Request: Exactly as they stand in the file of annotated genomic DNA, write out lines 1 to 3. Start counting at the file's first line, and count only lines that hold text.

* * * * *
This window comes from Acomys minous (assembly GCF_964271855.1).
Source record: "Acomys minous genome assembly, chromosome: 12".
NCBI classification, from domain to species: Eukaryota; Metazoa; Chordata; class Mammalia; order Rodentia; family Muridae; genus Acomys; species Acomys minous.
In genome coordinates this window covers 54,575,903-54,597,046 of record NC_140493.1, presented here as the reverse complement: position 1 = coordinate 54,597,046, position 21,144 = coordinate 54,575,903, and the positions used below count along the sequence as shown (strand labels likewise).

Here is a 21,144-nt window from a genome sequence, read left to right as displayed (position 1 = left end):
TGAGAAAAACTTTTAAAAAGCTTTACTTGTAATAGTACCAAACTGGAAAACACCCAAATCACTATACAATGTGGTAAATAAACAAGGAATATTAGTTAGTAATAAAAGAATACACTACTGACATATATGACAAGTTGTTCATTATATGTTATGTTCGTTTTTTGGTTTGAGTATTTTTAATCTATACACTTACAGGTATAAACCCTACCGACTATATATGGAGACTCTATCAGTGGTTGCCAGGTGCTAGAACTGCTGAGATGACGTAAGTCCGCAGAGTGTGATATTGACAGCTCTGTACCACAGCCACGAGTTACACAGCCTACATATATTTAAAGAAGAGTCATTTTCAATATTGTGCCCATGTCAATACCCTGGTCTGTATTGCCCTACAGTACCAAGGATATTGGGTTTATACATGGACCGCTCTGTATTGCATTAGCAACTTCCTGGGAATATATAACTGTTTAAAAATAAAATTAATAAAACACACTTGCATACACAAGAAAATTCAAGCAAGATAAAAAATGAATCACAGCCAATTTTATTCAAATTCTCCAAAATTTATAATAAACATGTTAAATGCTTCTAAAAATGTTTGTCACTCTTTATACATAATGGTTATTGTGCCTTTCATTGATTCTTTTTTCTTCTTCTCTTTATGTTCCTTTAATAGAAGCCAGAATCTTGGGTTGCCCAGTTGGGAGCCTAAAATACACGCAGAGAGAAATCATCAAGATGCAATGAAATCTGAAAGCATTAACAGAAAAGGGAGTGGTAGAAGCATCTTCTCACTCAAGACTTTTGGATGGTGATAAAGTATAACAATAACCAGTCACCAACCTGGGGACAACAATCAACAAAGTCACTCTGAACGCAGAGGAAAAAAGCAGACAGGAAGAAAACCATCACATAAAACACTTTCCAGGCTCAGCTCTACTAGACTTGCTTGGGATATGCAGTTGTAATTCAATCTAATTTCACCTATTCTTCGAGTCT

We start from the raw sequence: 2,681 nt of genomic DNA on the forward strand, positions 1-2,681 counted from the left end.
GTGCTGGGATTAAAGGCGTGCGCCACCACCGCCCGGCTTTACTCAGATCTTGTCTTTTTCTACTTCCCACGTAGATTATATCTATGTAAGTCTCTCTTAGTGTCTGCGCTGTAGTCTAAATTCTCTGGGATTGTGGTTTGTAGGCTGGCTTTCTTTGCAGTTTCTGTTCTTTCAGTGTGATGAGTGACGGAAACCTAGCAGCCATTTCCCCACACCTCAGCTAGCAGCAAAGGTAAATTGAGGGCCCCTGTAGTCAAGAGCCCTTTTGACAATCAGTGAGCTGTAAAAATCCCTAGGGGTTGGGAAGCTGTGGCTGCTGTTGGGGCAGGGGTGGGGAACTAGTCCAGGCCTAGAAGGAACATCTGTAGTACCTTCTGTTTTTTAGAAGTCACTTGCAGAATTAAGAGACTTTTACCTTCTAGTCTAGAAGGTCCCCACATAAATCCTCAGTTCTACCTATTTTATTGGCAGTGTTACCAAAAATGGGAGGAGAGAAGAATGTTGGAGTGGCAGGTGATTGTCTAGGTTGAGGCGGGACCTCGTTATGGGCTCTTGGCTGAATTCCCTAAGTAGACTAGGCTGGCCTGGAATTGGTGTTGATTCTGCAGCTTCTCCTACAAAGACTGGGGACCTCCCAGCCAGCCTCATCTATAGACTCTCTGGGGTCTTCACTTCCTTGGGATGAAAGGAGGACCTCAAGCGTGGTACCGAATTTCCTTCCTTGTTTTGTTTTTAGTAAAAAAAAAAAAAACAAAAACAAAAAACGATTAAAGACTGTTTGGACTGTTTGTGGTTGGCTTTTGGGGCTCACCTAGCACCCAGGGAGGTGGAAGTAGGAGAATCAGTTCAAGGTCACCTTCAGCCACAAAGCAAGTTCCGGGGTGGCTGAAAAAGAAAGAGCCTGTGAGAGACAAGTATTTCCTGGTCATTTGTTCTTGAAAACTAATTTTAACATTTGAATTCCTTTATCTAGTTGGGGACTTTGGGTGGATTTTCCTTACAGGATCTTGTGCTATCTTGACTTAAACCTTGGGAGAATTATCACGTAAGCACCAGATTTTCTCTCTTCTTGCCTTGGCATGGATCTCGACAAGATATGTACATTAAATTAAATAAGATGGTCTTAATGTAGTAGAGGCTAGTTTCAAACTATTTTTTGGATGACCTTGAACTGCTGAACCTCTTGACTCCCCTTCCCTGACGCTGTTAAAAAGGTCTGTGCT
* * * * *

This window comes from Acomys minous (assembly GCF_964271855.1).
Source record: "Acomys minous genome assembly, chromosome: 12".
NCBI classification, from domain to species: Eukaryota; Metazoa; Chordata; class Mammalia; order Rodentia; family Muridae; genus Acomys; species Acomys minous.